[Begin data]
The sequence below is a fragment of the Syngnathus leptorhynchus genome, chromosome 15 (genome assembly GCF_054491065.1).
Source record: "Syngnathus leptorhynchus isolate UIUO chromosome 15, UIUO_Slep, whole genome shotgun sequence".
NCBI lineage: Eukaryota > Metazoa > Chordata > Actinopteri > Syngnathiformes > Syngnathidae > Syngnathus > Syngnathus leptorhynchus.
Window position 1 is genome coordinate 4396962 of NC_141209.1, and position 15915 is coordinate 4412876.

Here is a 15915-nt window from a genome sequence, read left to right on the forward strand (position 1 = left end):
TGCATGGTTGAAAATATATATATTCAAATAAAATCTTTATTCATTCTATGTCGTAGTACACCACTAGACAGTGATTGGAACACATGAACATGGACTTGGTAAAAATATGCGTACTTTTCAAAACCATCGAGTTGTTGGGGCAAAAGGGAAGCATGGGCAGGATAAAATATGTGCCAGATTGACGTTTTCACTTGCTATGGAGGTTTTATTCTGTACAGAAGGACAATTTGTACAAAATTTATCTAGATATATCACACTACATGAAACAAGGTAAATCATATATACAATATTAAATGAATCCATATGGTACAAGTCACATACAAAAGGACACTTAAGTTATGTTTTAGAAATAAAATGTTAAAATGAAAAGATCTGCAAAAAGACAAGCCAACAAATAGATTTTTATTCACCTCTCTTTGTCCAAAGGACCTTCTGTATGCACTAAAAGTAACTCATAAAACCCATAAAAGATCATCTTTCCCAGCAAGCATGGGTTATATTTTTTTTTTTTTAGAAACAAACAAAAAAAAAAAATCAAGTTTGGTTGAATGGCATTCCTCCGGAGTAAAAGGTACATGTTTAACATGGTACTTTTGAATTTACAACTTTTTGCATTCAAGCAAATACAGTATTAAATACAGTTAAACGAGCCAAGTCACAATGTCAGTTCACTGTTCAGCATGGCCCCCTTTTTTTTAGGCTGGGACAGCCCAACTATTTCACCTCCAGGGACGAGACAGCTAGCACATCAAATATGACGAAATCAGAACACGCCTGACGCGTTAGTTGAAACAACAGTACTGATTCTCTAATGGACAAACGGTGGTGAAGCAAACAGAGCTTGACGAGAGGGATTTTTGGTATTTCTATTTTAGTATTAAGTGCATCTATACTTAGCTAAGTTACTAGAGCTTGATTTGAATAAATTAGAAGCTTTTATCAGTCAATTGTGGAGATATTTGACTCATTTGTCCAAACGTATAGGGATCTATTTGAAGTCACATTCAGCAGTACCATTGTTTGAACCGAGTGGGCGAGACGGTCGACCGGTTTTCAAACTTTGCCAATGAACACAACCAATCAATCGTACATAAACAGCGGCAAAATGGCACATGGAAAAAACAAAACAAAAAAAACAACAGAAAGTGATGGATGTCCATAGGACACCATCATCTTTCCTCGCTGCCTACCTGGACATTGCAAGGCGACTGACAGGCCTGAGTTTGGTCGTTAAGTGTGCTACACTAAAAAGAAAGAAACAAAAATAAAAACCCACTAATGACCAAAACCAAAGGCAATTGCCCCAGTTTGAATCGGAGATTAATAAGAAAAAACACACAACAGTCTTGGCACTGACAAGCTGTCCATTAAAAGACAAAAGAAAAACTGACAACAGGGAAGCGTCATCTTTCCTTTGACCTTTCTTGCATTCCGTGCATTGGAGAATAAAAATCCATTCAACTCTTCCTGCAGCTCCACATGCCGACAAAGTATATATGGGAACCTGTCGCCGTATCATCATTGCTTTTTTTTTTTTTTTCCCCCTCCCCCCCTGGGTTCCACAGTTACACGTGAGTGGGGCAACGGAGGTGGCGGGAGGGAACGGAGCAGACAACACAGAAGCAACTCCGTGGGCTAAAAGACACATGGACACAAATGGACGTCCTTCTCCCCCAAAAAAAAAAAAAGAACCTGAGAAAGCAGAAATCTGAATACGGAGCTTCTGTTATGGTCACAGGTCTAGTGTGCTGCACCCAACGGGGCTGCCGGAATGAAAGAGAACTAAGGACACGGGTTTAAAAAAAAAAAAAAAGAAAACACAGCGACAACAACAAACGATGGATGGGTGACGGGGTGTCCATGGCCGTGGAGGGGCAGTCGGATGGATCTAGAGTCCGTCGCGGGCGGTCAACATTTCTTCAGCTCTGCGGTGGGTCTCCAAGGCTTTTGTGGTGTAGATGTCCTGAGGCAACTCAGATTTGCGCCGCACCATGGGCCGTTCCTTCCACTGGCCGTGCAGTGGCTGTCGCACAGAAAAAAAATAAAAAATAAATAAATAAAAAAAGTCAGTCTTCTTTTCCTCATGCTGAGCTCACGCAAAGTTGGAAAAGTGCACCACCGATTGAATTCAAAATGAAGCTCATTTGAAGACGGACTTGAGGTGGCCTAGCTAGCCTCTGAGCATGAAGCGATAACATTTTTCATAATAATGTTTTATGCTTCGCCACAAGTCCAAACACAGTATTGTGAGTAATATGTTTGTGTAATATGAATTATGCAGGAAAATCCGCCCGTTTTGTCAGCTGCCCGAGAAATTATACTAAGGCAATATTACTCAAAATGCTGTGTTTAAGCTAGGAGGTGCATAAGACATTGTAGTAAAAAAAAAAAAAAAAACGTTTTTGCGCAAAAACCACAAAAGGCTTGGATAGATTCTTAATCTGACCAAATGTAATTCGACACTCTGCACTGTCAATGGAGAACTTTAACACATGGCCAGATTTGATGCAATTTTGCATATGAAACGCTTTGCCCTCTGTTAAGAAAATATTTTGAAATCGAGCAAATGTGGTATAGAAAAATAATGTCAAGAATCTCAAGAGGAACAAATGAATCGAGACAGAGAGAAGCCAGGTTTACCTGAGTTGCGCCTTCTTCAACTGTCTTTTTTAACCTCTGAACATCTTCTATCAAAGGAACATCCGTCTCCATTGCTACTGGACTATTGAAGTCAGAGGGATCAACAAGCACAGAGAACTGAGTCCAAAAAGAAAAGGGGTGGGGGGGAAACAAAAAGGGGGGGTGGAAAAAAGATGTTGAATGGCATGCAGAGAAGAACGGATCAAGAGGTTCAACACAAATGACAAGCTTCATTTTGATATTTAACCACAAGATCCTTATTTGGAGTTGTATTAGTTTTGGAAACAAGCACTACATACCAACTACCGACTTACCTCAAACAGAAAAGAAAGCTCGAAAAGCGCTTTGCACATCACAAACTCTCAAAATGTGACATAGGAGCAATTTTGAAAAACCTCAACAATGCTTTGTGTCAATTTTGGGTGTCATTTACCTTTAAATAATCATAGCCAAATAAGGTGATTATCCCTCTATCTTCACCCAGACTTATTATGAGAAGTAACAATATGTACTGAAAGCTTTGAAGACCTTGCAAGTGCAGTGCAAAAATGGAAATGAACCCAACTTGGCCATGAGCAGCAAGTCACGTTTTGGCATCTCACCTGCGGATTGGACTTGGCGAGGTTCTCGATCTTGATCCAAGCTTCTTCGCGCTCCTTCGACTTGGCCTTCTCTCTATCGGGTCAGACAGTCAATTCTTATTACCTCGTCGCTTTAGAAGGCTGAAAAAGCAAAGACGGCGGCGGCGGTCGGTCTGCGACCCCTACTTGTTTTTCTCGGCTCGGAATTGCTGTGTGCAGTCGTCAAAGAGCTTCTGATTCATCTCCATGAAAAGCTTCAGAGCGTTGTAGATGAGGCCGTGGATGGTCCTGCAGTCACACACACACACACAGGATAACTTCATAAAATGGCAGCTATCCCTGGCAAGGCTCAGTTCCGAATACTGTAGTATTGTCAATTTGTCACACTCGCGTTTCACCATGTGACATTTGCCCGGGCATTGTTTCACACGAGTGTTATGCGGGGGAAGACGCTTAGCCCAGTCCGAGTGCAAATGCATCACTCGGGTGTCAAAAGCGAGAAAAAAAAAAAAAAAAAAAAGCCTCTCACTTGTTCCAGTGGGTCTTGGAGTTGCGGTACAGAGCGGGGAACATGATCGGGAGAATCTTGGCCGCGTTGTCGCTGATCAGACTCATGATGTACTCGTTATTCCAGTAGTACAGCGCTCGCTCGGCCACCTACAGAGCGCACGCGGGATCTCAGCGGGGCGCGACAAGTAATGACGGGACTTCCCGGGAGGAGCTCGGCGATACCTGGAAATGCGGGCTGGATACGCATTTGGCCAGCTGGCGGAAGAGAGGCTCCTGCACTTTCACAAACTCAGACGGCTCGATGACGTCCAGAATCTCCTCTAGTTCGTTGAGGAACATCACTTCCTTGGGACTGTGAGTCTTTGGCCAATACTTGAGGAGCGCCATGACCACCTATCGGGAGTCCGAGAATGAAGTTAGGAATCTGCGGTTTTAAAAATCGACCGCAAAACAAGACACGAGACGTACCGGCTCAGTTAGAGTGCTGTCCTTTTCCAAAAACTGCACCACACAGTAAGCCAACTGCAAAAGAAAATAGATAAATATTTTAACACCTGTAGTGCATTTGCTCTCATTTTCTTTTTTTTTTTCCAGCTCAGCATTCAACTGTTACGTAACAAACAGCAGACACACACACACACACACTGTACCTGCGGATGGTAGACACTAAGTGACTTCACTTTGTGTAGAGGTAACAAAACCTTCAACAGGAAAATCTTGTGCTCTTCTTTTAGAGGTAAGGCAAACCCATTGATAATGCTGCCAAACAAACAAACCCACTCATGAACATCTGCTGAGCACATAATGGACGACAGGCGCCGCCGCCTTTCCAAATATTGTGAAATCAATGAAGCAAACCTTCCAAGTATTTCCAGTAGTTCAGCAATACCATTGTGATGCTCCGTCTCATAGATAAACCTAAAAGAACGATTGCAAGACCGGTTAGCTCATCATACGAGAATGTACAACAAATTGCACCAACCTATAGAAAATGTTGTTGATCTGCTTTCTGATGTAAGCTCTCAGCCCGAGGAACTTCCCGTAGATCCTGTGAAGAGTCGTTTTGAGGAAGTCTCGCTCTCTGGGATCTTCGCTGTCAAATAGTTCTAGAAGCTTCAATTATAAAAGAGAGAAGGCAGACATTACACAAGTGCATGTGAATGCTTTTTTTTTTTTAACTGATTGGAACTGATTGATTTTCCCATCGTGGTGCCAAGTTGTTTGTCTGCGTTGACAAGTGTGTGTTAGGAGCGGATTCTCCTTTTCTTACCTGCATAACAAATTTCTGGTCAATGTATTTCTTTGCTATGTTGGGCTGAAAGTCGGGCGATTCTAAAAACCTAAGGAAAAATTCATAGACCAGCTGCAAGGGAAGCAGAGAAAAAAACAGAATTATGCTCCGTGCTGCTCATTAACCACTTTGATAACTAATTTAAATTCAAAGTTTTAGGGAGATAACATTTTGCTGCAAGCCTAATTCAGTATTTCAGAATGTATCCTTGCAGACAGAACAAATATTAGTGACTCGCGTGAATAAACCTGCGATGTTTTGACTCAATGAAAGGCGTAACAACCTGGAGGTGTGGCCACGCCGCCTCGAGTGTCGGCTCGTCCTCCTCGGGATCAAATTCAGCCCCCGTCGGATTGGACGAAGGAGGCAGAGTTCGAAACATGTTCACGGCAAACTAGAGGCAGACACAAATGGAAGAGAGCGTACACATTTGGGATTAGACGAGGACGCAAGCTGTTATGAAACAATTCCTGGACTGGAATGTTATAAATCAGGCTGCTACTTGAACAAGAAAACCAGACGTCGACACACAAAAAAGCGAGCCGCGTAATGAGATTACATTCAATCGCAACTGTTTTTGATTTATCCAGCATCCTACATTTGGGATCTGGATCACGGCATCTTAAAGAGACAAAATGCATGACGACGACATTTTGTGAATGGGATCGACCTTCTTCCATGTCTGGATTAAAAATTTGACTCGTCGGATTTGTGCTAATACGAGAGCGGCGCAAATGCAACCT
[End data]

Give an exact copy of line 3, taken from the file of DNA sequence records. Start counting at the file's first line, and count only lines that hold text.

NCBI lineage: Eukaryota > Metazoa > Chordata > Actinopteri > Syngnathiformes > Syngnathidae > Syngnathus > Syngnathus leptorhynchus.